How to tackle trends

Tips and tricks from our Rise masterclass all about how to spot, track and work with trends...

At our latest Rise session in London, strategic insights director Laura Warby and senior consultant Berny McManus unravelled the tricky world of working with trends. While, for many, trends are still a bit of mystery (and sometimes difficult to justify the ROI), mapping and tracking cultural shifts is central to the work we do at Crowd.

Trends not only help us understand more about the brands and consumers we work with, but also where everything fits into the bigger picture – and, therefore, where opportunity and potential advantage may lie. Laura and Berny used the example of whether a premium beer could survive in its category, if the ever-changing concept of ‘premium’ wasn’t paid attention to? Chances are, it wouldn’t.

Similarly, in our culture of constant change, differentiating between a fad and actual societal progression has never been so important. Our presenters offered a stream of useful definitions and categorisation tips on how to spot meaningful shifts in consumer behaviour. Asserting that trends are far from ‘fluffy’, they also distinguished between residual, dominant and emerging expressions to refine things even further.

Three key macro trends were then highlighted and explored, taking into account their drivers and how they currently manifest within culture and brands, namely: digital decentralisation, radical benevolence and intense-inclusivity. The session then wrapped up with a set of tricks for working with trends; including a useful analytical framework and, once you’ve spotted a meaningful trend, tips on how best to track it and apply it within a business.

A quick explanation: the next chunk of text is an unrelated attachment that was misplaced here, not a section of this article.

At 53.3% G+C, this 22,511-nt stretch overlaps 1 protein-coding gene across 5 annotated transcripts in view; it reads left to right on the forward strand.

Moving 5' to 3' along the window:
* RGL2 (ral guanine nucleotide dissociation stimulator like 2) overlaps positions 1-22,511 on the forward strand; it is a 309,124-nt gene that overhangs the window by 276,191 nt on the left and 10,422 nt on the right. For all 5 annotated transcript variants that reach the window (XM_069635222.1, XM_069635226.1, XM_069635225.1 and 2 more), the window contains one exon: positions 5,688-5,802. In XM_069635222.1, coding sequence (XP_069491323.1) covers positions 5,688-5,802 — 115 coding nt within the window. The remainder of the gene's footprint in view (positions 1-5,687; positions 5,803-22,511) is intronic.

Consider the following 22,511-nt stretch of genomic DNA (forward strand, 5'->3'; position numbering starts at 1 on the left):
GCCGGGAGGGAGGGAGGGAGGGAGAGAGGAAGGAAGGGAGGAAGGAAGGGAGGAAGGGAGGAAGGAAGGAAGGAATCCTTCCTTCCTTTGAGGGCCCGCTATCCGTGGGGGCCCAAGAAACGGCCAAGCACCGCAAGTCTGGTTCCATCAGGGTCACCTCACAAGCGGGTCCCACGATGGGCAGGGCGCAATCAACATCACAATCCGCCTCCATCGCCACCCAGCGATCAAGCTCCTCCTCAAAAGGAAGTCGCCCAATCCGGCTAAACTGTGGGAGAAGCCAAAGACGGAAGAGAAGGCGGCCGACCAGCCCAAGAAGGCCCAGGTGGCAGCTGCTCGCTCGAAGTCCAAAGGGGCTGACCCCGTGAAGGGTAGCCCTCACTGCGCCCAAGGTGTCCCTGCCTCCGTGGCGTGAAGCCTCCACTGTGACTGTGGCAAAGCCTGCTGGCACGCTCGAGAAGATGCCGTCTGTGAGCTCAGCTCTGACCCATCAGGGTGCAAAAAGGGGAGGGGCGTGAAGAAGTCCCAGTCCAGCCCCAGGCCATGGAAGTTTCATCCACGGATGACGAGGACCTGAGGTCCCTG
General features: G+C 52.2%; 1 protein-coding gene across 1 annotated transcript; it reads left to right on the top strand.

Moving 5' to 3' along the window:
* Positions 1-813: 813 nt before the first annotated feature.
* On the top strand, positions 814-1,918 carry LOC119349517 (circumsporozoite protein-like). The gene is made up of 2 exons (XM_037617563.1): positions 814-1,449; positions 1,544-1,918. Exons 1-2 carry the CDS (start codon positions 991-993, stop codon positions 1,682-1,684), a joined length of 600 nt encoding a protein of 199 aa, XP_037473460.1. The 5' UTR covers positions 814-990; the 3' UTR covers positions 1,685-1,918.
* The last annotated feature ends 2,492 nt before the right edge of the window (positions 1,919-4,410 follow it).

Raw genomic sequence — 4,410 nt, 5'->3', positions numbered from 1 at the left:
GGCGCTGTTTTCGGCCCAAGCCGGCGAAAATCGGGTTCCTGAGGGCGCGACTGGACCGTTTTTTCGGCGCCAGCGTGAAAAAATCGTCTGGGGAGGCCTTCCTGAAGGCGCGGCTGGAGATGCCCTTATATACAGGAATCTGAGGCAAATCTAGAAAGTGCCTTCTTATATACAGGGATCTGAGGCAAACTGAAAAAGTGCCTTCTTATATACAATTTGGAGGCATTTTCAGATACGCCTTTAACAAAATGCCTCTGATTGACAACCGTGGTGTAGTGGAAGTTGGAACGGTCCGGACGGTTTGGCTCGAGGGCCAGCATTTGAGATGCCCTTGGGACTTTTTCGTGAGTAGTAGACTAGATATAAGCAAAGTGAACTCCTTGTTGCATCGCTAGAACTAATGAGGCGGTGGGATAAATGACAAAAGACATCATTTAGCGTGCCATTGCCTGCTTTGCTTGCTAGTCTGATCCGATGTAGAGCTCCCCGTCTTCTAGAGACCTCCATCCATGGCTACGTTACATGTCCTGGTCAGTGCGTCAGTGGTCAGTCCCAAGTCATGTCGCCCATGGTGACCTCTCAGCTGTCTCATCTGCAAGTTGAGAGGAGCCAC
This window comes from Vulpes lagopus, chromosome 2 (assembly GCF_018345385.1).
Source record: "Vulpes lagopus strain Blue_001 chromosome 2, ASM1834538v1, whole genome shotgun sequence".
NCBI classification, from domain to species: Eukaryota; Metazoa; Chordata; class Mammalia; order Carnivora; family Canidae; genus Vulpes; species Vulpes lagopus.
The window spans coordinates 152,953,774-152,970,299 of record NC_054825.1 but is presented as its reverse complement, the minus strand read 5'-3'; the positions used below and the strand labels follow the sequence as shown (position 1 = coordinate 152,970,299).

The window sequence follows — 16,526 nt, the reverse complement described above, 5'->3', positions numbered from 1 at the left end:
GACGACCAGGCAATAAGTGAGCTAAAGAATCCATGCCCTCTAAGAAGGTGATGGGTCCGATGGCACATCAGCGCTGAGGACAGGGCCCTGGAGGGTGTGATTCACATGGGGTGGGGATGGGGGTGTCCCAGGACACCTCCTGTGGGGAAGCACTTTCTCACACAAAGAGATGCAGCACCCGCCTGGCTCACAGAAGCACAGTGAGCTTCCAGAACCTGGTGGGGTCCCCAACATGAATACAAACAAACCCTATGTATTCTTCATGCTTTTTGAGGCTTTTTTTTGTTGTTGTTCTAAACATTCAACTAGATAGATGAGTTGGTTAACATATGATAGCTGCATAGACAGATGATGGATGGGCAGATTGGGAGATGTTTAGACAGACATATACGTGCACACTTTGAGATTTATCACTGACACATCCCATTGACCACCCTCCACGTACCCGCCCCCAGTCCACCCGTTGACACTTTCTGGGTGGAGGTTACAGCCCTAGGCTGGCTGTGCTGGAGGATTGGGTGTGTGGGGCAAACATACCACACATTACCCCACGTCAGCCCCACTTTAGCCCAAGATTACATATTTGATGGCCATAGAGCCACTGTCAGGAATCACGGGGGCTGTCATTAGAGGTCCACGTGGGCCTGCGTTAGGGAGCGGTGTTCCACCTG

Thanks to all that attended and joined the conversation. We’ve wrapped up the key takeouts into a digital magazine, available to download here

 

City Limits

Introducing City Limits, a series of pieces from Crowd DNA exploring the global urban experience...

At Crowd DNA, cities are central to our work. Projects take us to many of them worldwide; briefs often seek to understand how people experience these complex spaces, or where the global commonalities of urban living give way to local nuance and unique challenges. It’s through cities that we find meaning. And, in a time where the global urban population is growing at around one million people each week, cities matter now more than ever.

Which takes us to Crowd DNA’s City Limits: a series of pieces in which we’ll explore these ever-growing hubs of humanity.

Join us as we take a view on the growing loneliness epidemic, how brands represent the urban experience, trends that are shaping the city of today and what our cities will look like by 2060.

From our city to yours, welcome to City Limits. Volume One is available to download here.

Watch the video trailer below:

Roll up to our next Rise session in London, where Crowd DNA's Laura Warby and Berny McManus will give a masterclass in how to work with trends…

Date: May 31

Time: 8.15am-9am

Location: Crowd DNA, 5 Lux Building, 2-4 Hoxton Square, London, N1 6NU

We all know that spotting and understanding trends is the key to staying ahead of the curve. But in this world of constant innovation, differentiating between a fleeting fad and meaningful cultural progression is actually pretty difficult. Knowing your micro from your macro, or your emergent from your dominant, has never been so important.